Concern over Spain sent global markets tumbling. While the market and Euro recovered 1/2 of their initial losess, it was still a day where doom and gloom dominated the news.
Continuning the recent pattern, markets bounced from their early selloff. In weeks past, this marked the low of a down move; will it do the same here? Every trend must come to an end, and so will this one, but to make money in the markets we also need to nail the timing. So do we buy the dip, or sell the bounce?
The positives are the market bounced off of the 50dma again, showing accumulation at this level in addition to the bears inability to push us below it.
We also maintained the a lower trend line connecting the lows of this recent move. All highly encouraging developments. But as a contrarian, the question I am left asking is if this pattern has become too obvious, and thus suspect to breaking down?
This will be the 4th bounce and even the most novice chart reader can see the pattern. The problem arises if the most novice of chart readers is also the ones buying this dip. After they’ve committed their capital, who is left to buy and support the market? Without follow on support, the market will inevitably turn south.
As any regular reader of this blog knows, I’ve been fairly skeptical of this most recent rally and am not sure it has the foundation and support necessary to break summer’s trading slump. I’m not predicting an economic crash, just expecting we need more basing before resuming the longer-term bull market. But that my attitude will quickly change if we start making new highs again.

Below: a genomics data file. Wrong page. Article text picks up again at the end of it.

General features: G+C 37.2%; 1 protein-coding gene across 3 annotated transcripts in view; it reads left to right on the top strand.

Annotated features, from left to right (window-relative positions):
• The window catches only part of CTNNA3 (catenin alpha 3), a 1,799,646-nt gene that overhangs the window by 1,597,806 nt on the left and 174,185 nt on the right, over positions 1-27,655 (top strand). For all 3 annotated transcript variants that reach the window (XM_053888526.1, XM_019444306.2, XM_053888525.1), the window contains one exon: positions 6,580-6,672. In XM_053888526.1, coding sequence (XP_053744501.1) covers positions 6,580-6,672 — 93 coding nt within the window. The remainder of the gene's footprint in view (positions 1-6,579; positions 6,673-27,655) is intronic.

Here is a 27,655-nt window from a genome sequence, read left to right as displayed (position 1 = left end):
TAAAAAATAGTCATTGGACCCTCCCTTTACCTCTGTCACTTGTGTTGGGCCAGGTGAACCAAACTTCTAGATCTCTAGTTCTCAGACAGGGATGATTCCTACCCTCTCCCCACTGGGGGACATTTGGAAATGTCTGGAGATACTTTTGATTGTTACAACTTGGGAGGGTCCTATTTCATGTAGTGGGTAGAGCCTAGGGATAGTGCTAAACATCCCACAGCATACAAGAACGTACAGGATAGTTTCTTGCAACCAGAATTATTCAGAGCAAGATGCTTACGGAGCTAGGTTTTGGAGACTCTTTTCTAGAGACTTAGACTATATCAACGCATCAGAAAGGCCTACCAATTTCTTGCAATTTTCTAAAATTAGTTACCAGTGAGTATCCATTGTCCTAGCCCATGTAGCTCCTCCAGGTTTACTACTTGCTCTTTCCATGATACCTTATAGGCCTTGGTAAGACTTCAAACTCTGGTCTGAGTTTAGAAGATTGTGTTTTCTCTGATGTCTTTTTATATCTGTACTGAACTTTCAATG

The poke above the previous high last week could easily be a short squeeze, but to return and superseded those levels so soon after will show material support from larger investors and make the breakout buyable.
I’m on the road again, so my blog posts will come later in the evening. I apologize for any disruption this may cause. Further, this post is coming from my iPhone and as most people know, the editing capabilities are not the best so please excuse any typographical and spelling errors.
Jani Ziedins (pronounced Ya-nee) is a full-time investor and writer who has successfully traded stocks and options for more than a decade. He earned a B.S. in Mechanical Engineering from the Colorado School of Mines and an MBA and M.S. Marketing from the University of Colorado Denver. His prior professional experience includes manufacturing engineering at Fortune 500 companies, structural engineering, small business consultant, collegiate instructor, and managing investment real estate. He is now fortunate enough to trade full-time from home, affording him the luxury of spending extra time with his wife and two young children.